The VegNews Guide to Seitan, Plus 7 Vegan Seitan Meat Recipes

What gives vegan burgers, nuggets, and hot dogs their meaty chew? For many brands and home recipes, the answer is seitan. Pronounced say-tan, this vegan meat alternative has been the subject of an endless supply of bad puns, but despite its unfortunate name, seitan is responsible for advancing plant-based products beyond belief. beyond the limits of tofu and tempeh. Its uses are endlessly versatile in its imitation of animal meat, and it also provides a substantial amount of vegetable protein. From the decades-old origin story to how to use it in your most beloved recipes, here’s everything you need to know about seitan.

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What is seitan?

Seitan is a minimally processed form of vegetable protein. It can be flavored to suit a number of vegan meat applications, but in its most basic form, seitan is largely made up of vital wheat gluten and water. Which brings us to the next question: what is Vital Wheat Gluten? This substance looks like beige flour and is essentially pure gluten, the protein found in wheat and other grains. Celiacs and those who need or want to avoid gluten should stop here, as seitan is definitely a gluten-free food.

A very basic seitan bread is made by kneading water and vital wheat gluten together, then simmering the resulting bread in more water or vegetable broth. From there, it can be sliced, diced, grated, baked, fried, sautéed, steamed, or stewed depending on what the recipe calls for. Most store-bought seitan products and recipes will add a few extra steps to this process in order to flavor the seitan bread before adding it to a dish. Soy sauce, infused vegetable broths, and dried herbs are the most common seasonings.

Like tofu and tempeh, seitan originated in East Asia hundreds of years ago. Accepted history credits vegetarian Buddhist monks with the invention of seitan. In the United States, seitan has been adopted as one of the sources of protein for vegan and vegetarian hippies. One of those hippies was Seth Tibbott, the founder of Tofurky. The original vegan Thanksgiving centerpieces were created using a blend of vital wheat gluten, tofu and spices. While Tibbott wasn’t alone in selling seitan, Tofurky’s eventual success deserves some credit for popularizing the technique of turning this beige protein powder into succulent vegan meat alternatives. Today, brands such as Field Roast, Upton’s Naturals, Quorn, Gardein, Alpha Foods, Sweet Earth and many more rely on seitan to replicate mouth-watering meat meals.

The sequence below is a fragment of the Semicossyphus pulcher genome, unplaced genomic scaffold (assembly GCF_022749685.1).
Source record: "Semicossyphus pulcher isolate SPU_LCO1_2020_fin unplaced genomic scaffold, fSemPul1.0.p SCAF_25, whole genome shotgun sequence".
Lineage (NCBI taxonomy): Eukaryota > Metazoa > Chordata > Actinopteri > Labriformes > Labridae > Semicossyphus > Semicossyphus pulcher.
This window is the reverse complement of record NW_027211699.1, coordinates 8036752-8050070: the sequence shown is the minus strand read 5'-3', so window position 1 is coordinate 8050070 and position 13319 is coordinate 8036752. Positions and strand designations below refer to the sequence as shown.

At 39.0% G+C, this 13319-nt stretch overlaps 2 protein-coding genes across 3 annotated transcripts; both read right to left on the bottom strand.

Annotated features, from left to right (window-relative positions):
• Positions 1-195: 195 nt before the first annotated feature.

Seitan nutritional information

Seitan is a nutrient-dense food that is particularly low in fat and high in protein. A three-ounce serving of plain seitan contains about 130 calories, three grams of total fat (only 0.5 grams of saturated fat), 18 to 22 grams of protein, zero grams of fiber, and eight to 10 percent of the amount recommended daily iron. Sodium content ranges between 300 and 400 milligrams, depending on brand and recipe (some use soy sauce, which increases sodium levels). Unless you’re allergic or sensitive to gluten, seitan is a solid plant-based alternative to meat. Admittedly, this nutrient profile can vary greatly depending on how the seitan is prepared. If you bread and fry it, the saturated fat and calorie content will increase significantly.

How to prepare seitan

To make seitan from scratch, you are going to have to do a little work. You will start by mixing Vital Wheat Gluten with water and kneading it for several minutes. This paste will need to rest, followed by further kneading if you add flavoring elements to the seitan itself. Once mixed and rested, the seitan paste is simmered very gently for up to an hour in your liquid of choice. It can be as simple as water or canned vegetable broth, or you can make a more flavorful simmering liquid with soy sauce, spices, liquid smoke, or wine. Like tofu and tempeh, seitan is a flavor sponge. Once simmered and removed from the broth, the seitan is ready to use.